In the recent decision of FBI Wind Down Inc. Liquidating Trust, by and through Alan D. Halperin, as Liquidating Trustee, v. Heritage Home Group, LLC, et al., Adv. Pro. No. 15-51899 (CSS) (Bankr. D. Del. Sept. 15, 2016) Judge Sontchi considered whether motion to compel the arbitration of several claims. For the reasons set forth below, the Court denied the motion.
Heritage Home Group LLC (“Heritage”), purchased substantially all of the Debtors’ assets pursuant to a Sale Order. The Second Amendment to the Asset Purchase Agreement (the “Second Amendment” and the “APA”) required Heritage and the Sellers to engage in a purchase price reconciliation process in the sixty days after Closing. The parties were unable to agree on the proper purchase price reconciliations. Thus, the Trustee, as successor-in-interest to the Sellers, filed the instant adversary proceeding. The Trustee asserted that, under the purchase price reconciliation provisions in the APA, Heritage owes the Liquidating Trust approximately $13,000,000. Heritage denied the Trustee’s accounting and asserts that the Liquidating Trust owes Heritage approximately $8,000,000. The merits of the parties’ dispute has not yet been adjudicated because § 3(a) and § 3(b) of the Second Amendment, which govern the reconciliation process, each contain an Accounting Arbitration Clause (the “Arbitration Clause”).
The parties have raised two disputes that might be subject to mandatory arbitration: (i) whether Heritage has the right to retain “Auction Clearing House Electronic Receipts & Deposits” (“ACHE-R/D”) earned by the Sellers shortly before Closing; and (ii) what accounting method—GAAP or the Sellers’ traditional practices—must be applied in calculating the purchase price reconciliations.
The parties disputed whether under §§ 3(a) and 3(b) of the Second Amendment, the disputes must be submitted to the Accounting Arbitrator for resolution. In objecting to the motion, the Trustee argued that the Court must first determine several “threshold legal issues” before these claims may be submitted to arbitration. The Trustee asserted that the issues raised in his Complaint (1) are outside the scope of the Arbitration Clause and (2) are issues over which the Court expressly retained jurisdiction in the Sale Order.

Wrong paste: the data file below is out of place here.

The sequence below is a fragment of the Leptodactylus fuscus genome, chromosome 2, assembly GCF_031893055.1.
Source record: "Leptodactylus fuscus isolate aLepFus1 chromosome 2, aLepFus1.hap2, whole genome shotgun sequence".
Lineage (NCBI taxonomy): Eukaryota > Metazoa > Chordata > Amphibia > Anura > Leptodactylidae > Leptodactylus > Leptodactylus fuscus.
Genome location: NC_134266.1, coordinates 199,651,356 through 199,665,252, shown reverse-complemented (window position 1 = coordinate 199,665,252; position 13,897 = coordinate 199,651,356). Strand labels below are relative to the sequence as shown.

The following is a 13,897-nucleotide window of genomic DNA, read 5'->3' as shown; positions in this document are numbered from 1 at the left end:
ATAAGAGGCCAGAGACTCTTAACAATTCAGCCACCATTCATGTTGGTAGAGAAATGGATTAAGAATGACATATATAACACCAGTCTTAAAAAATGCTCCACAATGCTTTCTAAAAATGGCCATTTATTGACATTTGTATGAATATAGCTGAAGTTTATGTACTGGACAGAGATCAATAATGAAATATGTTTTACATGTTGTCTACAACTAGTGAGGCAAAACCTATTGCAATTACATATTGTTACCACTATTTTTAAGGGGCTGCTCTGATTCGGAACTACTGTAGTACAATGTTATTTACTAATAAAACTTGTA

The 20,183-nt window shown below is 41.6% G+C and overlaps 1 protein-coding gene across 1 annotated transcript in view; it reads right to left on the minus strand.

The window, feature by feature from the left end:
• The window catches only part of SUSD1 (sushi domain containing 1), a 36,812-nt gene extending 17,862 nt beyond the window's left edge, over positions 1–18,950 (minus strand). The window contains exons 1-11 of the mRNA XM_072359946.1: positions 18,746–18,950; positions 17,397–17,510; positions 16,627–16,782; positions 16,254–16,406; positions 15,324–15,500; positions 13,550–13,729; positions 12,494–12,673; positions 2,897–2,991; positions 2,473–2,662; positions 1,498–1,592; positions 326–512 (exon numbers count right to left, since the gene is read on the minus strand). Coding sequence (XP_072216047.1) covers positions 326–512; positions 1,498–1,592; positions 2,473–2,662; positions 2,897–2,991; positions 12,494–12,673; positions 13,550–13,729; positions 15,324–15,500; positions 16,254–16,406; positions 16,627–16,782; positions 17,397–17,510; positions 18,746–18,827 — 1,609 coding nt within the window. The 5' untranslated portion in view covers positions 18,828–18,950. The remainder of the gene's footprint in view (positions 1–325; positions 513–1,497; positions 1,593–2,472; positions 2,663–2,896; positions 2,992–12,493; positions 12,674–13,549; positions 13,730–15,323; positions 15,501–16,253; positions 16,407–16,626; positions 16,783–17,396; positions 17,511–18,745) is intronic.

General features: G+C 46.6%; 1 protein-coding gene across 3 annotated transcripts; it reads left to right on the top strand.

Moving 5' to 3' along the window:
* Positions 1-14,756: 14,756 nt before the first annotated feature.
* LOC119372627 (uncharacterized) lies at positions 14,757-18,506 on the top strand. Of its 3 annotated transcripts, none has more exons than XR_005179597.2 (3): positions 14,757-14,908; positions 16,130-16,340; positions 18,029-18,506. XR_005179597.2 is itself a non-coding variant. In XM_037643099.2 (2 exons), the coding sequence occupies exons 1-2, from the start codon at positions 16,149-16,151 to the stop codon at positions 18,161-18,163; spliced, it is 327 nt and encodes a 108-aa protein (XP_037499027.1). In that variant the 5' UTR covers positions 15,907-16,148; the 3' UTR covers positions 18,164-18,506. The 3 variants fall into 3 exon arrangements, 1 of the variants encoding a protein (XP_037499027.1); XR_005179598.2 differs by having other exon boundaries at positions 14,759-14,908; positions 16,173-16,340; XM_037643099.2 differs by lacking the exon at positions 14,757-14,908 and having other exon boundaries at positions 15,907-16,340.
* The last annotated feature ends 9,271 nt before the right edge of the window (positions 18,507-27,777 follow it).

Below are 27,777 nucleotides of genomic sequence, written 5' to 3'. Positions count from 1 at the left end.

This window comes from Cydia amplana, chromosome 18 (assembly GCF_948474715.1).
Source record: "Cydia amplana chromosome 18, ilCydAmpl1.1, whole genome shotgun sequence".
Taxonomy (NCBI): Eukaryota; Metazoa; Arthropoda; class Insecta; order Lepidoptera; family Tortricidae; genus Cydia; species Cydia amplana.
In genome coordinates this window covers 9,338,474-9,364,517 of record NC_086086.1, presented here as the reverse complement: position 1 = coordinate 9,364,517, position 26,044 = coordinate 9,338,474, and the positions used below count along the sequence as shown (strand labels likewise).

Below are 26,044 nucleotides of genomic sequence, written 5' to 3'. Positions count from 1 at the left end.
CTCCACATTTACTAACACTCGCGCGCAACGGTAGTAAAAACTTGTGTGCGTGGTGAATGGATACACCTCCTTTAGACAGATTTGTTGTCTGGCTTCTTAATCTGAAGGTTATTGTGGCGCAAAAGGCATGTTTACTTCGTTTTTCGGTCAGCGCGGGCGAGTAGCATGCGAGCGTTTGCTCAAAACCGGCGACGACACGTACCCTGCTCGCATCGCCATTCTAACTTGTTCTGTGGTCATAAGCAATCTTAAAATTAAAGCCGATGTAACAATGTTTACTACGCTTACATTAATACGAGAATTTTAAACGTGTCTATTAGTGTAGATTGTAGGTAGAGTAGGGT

The Court interpreted the Arbitration Clause as follows: (1) disputes over the calculation of reconciliation items, including disputes over how a set of accounting principles must be applied, are arbitrable while (2) disputes over the interpretation of the APA, including disputes over what rules the APA places on the Accounting Arbitrator, are not arbitrable. The Court has determined that this interpretation is the most reasonable—and only reasonable—interpretation after engaging in a three-step interpretative process.
The Court examined the parties’ disputes to determine if either dispute falls within the narrow scope of the Arbitration Clause. The Court found that because both disputes are clearly disputes over the proper interpretation of the APA, the Court finds that neither dispute is arbitrable. As a result, the Court denied Heritage’s motion to compel arbitration.
Carl D. Neff is a partner with the law firm of Fox Rothschild LLP. You can reach Carl at (302) 622-4272 or at firstname.lastname@example.org.